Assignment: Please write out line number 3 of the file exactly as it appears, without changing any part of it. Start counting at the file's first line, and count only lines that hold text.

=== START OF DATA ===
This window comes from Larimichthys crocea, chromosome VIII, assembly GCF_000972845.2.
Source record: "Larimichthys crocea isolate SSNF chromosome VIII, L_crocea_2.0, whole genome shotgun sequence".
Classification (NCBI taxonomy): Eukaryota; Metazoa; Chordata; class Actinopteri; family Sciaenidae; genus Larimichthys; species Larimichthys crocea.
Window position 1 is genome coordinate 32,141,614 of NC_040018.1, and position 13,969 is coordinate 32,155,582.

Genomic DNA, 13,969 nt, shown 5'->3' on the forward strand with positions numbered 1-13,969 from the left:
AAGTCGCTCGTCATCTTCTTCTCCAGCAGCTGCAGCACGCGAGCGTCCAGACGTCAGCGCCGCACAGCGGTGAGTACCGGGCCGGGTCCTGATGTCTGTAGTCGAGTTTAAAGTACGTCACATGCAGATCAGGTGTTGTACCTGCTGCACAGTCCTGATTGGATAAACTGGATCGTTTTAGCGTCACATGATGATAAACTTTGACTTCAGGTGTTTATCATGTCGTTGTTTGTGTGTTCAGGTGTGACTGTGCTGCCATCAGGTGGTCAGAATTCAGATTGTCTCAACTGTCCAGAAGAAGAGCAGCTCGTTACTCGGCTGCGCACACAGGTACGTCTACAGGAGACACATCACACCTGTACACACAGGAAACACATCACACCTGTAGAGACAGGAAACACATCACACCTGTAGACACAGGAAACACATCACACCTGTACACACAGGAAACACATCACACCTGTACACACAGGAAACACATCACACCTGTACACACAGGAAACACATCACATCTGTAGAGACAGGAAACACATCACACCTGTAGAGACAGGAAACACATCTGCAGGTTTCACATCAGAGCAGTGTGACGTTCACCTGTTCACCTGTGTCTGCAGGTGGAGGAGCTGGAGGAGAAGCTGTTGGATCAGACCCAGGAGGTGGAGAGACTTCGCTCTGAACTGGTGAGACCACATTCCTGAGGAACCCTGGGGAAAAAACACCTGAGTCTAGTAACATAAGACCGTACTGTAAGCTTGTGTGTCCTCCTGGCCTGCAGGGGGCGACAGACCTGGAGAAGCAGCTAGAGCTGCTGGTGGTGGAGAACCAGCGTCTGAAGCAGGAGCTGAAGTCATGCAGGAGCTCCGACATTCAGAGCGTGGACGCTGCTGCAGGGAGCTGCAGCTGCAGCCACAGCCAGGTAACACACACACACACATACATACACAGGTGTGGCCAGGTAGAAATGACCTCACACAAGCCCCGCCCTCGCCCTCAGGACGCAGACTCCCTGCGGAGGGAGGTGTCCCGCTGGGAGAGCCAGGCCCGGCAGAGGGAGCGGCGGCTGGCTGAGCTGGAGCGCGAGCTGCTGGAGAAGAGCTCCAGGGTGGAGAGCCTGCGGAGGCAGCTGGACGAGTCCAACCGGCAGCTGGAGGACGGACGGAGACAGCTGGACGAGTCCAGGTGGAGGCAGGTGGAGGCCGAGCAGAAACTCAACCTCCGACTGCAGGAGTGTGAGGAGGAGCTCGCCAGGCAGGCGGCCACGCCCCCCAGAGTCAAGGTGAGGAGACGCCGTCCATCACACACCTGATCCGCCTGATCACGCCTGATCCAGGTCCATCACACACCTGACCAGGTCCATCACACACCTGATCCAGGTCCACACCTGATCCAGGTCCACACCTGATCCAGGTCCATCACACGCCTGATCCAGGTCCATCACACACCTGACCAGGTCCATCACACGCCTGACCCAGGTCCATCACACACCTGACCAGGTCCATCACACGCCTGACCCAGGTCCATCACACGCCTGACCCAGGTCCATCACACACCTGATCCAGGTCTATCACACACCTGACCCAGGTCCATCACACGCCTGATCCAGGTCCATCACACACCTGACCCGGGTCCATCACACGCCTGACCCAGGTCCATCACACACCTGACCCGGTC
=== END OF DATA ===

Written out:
Classification (NCBI taxonomy): Eukaryota; Metazoa; Chordata; class Actinopteri; family Sciaenidae; genus Larimichthys; species Larimichthys crocea.